The apartment building Trinity Place provides energy-efficient housing for chronically homeless seniors
By Camille Manaloto
Established in 1987, Studio E Architects has footprints throughout the Southwestern United States. The architecture firm led by principals Eric Naslund, John Sheehan, Mathilda Bialk and Maxine Ward, specializes in projects that range from private residences, mixed-use, civic and urban planning projects.
Additionally, Studio E Architects has been the brains behind over 500 affordable homes, including low-income rental apartments, Trinity Place. The energy efficient project is located in the Mission Valley neighborhood of Grantville, just north of Downtown San Diego.
“While the office also has a solid portfolio of schools and higher educational projects – affordable housing remains a passionate interest of the firm,” said Sheehan.
In collaboration with Allgire General Contractors as the builder, and non-profit Wakeland Housing as the developer and owner, Studio E Architects helped bring Trinity Place to life. With planning dating back to 2017, the building opened up in September 2021. The 74-unit (ranging from 340 sq. ft. to 420 sq. ft.) apartment building was intended for formerly unhoused seniors aged 55 and up who have chronic health needs.
“Trinity Place is unique in that it not only gives these seniors a safe place to live, but also offers wraparound supportive services designed to help them live stable, independent lives,” said Ken Sauder, Wakeland’s President & CEO, in a news release.
To qualify, residents must demonstrate financial need. Qualifying seniors are generally referred here through various social service agencies involved in battling homelessness, according to Sheehan.
“While the office also has a solid portfolio of schools and higher educational projects – affordable housing remains a passionate interest of the firm.” -John Sheehan, Principal, Studio E Architects
Wakeland was also joined by a second local non-profit in Saint Paul’s Senior Services for Trinity Place. The organization offered valuable input during the design and remains connected to the project by offering on-site, all inclusive care for the residents, otherwise known as PACE (Program of All-Inclusive Care) for the Elderly.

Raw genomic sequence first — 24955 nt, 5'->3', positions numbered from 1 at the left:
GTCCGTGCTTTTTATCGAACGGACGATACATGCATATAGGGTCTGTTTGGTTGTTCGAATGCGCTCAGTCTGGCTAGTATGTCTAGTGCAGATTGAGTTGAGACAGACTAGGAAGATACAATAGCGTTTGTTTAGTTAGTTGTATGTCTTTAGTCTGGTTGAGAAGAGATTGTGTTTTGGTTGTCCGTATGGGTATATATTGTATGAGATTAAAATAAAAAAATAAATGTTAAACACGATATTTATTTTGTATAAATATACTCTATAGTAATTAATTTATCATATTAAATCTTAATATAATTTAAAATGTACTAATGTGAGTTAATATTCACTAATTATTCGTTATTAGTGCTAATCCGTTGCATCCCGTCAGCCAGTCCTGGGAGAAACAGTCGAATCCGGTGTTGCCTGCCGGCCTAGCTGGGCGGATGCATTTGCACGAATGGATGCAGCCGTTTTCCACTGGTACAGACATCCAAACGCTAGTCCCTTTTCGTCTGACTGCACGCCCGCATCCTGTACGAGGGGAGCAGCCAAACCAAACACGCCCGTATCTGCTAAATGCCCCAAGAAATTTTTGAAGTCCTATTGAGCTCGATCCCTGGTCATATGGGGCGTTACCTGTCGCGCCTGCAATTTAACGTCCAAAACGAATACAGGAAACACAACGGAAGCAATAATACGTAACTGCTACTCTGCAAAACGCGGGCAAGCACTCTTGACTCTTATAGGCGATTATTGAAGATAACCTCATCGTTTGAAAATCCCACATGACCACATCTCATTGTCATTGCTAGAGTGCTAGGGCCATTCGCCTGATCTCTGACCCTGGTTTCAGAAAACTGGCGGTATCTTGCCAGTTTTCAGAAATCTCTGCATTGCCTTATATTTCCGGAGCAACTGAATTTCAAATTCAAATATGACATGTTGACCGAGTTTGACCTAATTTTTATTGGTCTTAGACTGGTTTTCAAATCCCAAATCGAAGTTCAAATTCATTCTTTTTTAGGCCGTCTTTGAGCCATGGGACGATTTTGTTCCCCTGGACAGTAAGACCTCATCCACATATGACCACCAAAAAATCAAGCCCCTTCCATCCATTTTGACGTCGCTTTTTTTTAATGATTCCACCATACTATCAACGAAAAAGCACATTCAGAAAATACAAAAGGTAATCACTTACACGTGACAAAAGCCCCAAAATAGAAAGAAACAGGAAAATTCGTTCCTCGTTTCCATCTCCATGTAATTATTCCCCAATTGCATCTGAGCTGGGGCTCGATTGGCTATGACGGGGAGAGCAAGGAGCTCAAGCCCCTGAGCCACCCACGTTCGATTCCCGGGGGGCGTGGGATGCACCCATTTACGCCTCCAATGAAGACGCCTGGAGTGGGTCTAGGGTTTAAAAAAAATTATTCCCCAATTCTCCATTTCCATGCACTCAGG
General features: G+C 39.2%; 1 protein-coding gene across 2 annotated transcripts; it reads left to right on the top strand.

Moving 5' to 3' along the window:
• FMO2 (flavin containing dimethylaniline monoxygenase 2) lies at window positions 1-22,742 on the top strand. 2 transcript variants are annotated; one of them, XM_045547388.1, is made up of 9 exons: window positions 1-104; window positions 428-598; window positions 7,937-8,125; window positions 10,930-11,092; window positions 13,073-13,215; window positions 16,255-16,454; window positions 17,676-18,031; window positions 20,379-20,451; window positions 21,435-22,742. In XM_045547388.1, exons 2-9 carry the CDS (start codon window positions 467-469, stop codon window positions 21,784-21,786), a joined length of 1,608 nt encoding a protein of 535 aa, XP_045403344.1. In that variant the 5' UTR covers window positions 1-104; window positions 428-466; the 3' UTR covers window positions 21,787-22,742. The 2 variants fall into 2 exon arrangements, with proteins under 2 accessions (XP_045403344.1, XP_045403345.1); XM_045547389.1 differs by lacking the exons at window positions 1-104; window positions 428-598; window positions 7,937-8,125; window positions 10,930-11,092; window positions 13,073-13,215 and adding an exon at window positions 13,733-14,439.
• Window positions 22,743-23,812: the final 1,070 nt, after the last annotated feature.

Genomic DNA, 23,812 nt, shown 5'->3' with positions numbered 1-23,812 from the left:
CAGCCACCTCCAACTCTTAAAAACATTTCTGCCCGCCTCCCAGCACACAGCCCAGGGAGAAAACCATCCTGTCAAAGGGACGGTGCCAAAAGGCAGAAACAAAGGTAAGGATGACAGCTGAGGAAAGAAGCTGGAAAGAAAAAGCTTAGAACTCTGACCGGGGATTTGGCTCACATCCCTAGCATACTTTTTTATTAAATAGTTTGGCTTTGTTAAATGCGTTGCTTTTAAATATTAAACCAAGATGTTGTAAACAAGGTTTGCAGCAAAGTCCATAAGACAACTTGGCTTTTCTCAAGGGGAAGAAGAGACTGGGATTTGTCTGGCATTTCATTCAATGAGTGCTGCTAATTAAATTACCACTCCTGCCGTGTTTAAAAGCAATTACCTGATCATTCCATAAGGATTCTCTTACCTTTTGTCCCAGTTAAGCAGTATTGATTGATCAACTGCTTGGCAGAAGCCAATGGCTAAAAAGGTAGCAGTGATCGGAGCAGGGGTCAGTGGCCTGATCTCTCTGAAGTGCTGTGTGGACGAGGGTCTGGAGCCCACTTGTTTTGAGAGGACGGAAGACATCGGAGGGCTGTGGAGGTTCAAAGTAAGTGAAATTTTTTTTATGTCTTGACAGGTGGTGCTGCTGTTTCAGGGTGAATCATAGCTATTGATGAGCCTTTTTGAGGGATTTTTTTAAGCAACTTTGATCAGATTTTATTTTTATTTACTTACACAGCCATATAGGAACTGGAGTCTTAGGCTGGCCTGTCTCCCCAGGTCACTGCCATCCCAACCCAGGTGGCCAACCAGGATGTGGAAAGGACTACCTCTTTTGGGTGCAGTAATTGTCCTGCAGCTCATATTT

“If you are living under the bridge or living in the park, you cannot be worried about your diabetes or your heart disease. But moving into a beautiful place like this, with support from the agencies that are here to support and to serve, these people can turn their lives around, get their health under control, get their medical conditions taken care of, and that’s what we are here to do at St. Paul’s PACE,” said Cheryl Wilson, CEO of St. Paul’s Senior Services, in a release by the San Diego Housing Commission.
Other programs, PATH (People Assisting the Homeless), Alpha Project Home Finers and CRF Senior IMPACT, provide comprehensive supportive services to the residents.
Trinity Place is certified as a GreenPoint Rated (GPR) Gold building by Build It Green, another non profit that promotes healthy, energy and resource efficient buildings in California. The apartments achieved a total of 110 points, which fall under the Community, Energy, Indoor Air Quality/Health, Resources and Water categories.
With a focus on Solar Photovoltaic (PV) production, durable cladding and roofing materials, low-VOC interior paints and flooring, water efficient fixtures and landscaping, Trinity Place achieved ENERGY STAR for Homes and Indoor airPlus certifications that added to the project’s GPR total.
One of the inspirations for the apartments was overcoming the design challenge of making a purely residential project feel at-home on a busy commercial street for its residents. Mission Gorge Road, where the project is addressed, is a commercial corridor through the neighborhood lined with small strip centers, gas stations and used car lots.
“Rather than be in denial of the setting – the building takes its place amidst the hustle bustle by presenting a bold, high-contrast and colorful (from certain views) face to the neighborhood,” said Sheehan. “The site had a significant slope as well as an unattractive urban alley at the rear. The ‘folded’ facades along the two streets give every studio apartment a bay window – affording views to more desirable vistas like the mountains to the east and riverside bluffs to the West.”
Outdoor spaces were intended to be created away from the noise and traffic, while a portion of the site is reserved for a green space/dog park. Considering the sloped site, project planners decided that it would be best to accommodate a partially below grade parking level.
As far as financing sources, this project was made possible by a construction loan and tax credit equity investment by Wells Fargo, as well as an acquisition loan from the Low-Income Investment Fund. Additionally, a permanent loan from California Community Reinvestment Corporation, along with funding from the San Diego Housing Commission, Civic San Diego, The CalHFA Special Needs-Housing Program and the Federal Home Loan Bank of San Francisco.
With affordability and the urge to go green remaining a focal point for housing, Studio E Architects and Trinity Place both display examples of being able to move both of those initiatives forward in hopes of becoming the blueprint for future projects.
“Creating safe, dignified and life-affirming homes for the vulnerable and the challenged is work that (Studio E Architects) care deeply about,” Sheehan said.
Camille Manaloto is the Editor of Green Home Builder magazine. She can be reached at email@example.com.